REVIEW: The Jonathan Larson Project

Recording CoverI'm not going to pretend that any review is at all objective, but even so, it's hard to even pretend an objectivity when it comes to The Jonathan Larson Project. The original cast recording of Rent came out the week I started college, and no matter how old and cynical I get, Jonathan Larson's music has an indelible hold on my heart. Those of us who were blown away in real time when his unique voice burst through into the mainstream faced crushing disappointment when we realized near simultaneously that we weren't going to get to hear more from him.

That turned out not to be entirely true. We got a Tick, Tick... Boom! cast recording in 2001 and Jonathan Sings Larson in 2007, but nothing more in over a decade. Well, that's not entirely true. In 2014, Encores! Off-Center presented a brief revival of Tick, Tick... Boom! As part of their Lobby Project, which presents free musicals events in City Center's mezzanine lobby in advance of certain Off-Center performances, producer Jennifer Ashley Tepper presented a handful of unknown Larson tunes. That event served as the seed that eventually grew (thanks in part to Tepper immersing herself in Larson's papers at the Library of Congress) to a series of concerts at Feinstein's/54 Below, which has now been preserved in the studio and served to us as this album.

And what a feast it is! The album offers 16 Larson originals arranged for a five-piece band by Charlie Rosen and performed by Nick Blaemire (currently on tour with Falsettos), Lauren Marcus (Be More Chill), Andy Mientus (Spring Awakening), Krysta Rodriguez (First Date), and George Salazar (Be More Chill). Four of the songs ("One of These Days," "Break Out the Booze," "Valentine's Day," and "Find the Key") also appeared on Jonathan Sings Larson; the rest are receiving their premiere recordings – some never heard publicly at all prior to the Larson Project concerts.

Honestly, simply hearing so much new material from a composer dead more than two decades is enough to make me giddy, but it's not just new – it's good! The singers, are perfectly matched to their songs, which provide ample opportunities to do what each does best: Blaemire delivering sweet nerdy angst next to Mientus's throaty rock crooning (making one wonder if they could be Mark and Roger in the next production of Rent), Salazar offering sweet earnest ballads, Rodriguez rocking out and Marcus performing character numbers that you might think were straight from a Maltby & Shire revue (especially "Hosing the Furniture”).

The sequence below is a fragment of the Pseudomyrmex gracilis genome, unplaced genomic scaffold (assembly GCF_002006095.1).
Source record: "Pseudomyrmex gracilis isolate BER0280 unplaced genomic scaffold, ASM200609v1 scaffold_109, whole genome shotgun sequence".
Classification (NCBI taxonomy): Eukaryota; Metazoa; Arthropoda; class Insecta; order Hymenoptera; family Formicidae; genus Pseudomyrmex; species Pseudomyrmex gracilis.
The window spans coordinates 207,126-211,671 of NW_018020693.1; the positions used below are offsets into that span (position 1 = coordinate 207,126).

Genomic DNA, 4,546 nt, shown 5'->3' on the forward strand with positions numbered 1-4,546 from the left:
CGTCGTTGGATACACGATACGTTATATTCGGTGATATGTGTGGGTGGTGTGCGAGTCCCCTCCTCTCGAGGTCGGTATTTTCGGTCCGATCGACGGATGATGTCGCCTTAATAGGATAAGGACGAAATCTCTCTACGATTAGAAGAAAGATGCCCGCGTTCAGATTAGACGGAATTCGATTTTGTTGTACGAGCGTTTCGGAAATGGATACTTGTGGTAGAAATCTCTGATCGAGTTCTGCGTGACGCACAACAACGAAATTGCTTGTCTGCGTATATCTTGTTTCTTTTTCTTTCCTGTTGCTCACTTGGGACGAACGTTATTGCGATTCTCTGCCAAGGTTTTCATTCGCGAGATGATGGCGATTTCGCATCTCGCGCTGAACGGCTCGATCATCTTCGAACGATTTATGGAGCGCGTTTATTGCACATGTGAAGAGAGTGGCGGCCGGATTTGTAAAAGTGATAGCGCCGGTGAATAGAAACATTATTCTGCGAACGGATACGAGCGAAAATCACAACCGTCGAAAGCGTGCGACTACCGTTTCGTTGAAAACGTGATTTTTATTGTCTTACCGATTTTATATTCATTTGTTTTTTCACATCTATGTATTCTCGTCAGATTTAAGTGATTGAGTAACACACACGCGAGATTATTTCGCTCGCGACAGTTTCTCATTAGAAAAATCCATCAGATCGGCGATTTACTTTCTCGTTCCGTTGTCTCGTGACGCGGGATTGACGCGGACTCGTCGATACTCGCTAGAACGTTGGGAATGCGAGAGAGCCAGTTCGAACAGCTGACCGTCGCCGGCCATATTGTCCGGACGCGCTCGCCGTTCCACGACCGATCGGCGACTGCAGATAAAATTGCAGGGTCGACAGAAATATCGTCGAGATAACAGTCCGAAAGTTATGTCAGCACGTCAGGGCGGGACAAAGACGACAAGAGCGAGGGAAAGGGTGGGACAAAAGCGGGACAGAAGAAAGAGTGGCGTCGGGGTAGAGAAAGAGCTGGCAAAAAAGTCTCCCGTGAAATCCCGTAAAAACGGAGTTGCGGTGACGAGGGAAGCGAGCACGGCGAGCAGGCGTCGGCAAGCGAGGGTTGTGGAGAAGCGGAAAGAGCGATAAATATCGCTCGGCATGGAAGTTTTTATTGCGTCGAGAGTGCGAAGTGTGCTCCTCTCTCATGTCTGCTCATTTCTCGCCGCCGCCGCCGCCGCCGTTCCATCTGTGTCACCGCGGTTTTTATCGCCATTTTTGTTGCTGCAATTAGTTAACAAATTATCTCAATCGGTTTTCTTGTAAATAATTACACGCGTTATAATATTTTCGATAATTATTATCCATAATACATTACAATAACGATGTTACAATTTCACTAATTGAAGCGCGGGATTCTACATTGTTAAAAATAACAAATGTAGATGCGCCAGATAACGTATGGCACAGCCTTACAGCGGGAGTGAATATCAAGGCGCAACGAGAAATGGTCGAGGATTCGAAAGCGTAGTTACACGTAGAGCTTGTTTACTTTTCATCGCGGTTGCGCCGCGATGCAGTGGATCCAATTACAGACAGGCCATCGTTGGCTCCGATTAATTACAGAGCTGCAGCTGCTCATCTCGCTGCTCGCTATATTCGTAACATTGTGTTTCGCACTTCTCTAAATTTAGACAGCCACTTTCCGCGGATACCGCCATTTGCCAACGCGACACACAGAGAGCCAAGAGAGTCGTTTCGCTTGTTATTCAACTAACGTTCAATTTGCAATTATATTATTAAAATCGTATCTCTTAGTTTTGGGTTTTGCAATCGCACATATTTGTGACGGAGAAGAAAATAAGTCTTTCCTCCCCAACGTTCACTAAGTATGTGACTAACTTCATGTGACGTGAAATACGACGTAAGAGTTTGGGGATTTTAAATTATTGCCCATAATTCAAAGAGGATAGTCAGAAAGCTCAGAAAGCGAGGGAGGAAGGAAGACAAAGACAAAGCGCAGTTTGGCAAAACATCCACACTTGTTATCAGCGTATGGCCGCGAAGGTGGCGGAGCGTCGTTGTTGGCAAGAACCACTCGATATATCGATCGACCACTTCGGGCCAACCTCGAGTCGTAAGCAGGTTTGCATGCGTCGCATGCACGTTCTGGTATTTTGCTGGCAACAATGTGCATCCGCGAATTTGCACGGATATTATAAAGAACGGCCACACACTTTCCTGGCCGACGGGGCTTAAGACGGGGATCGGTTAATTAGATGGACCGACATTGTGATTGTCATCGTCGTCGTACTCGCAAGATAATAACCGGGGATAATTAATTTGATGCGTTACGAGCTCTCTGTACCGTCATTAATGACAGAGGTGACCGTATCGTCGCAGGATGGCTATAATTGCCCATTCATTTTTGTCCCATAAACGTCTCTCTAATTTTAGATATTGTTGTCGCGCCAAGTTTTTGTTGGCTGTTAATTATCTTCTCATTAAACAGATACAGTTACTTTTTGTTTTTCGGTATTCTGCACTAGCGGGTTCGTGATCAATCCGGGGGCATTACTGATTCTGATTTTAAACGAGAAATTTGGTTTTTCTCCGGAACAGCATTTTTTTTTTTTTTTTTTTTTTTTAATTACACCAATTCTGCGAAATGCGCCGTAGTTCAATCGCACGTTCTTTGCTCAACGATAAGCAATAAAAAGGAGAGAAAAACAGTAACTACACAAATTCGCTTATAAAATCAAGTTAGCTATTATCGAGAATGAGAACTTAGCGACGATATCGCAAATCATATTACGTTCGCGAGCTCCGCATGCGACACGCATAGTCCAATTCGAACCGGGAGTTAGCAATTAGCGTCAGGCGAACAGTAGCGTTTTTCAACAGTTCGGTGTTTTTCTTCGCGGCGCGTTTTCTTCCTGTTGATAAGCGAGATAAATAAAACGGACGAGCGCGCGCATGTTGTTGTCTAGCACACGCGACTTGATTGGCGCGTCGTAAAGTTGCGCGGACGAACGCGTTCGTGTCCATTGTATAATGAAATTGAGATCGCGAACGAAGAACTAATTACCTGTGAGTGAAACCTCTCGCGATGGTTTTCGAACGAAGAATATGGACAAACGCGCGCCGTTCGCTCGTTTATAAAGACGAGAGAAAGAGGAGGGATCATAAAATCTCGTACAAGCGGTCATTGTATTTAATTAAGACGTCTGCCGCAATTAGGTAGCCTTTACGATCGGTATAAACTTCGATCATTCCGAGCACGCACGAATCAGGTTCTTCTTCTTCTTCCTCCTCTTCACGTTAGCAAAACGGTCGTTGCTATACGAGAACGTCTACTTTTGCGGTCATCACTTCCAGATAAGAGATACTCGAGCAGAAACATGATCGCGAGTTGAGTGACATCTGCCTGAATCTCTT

The songs range from the pop-rock of late 20th century Broadway (like the peppy "Green Street" which opens the disc) to 80s dance-pop ("Out of My Dreams," which the liner notes indicate was written with Whitney Houston in mind, but you would know that just from Rodriguez's knockout performance) to cabaret agitprop ("White Male World"). You come away with a real sense of Larson's range, which was far broader than the already broad range on display in Rent. I'm not sure any of these songs were classics-in-waiting, although some of them will surely find long lives in high school choruses and college cabaret showcases.

The package comes with a gorgeous 42-page booklet that includes all the lyrics, an essay about the project by Tepper, information about the origins of each of the songs, and ample photos both from the Larson Project concerts and recording sessions as well as from the Larson archives.

Thanks to Tepper's theatrical sequencing of the songs and Rosen's versatility as an arranger-orchestrator, the whole feels greater than the sum of its parts. In particular I can't say enough good things about Rosen's ability to give each song a distinctive sound (somehow simultaneously era-appropriate and fresh) that nevertheless feels part of a unit. His charts give the impression of a much larger band at work than the five players actually making it happen – credit is also due to Music Director Natalie Tenebaum.

It all adds up to a fine album, maybe even a great one. I imagine it will be in heavy rotation on my iPhone for the foreseeable future.

This album is available through Ghostlight Records, who have created a one-stop page to find it from your favorite purveyor of digital/streaming music or pre-order the physical CD, which will be available June 14.


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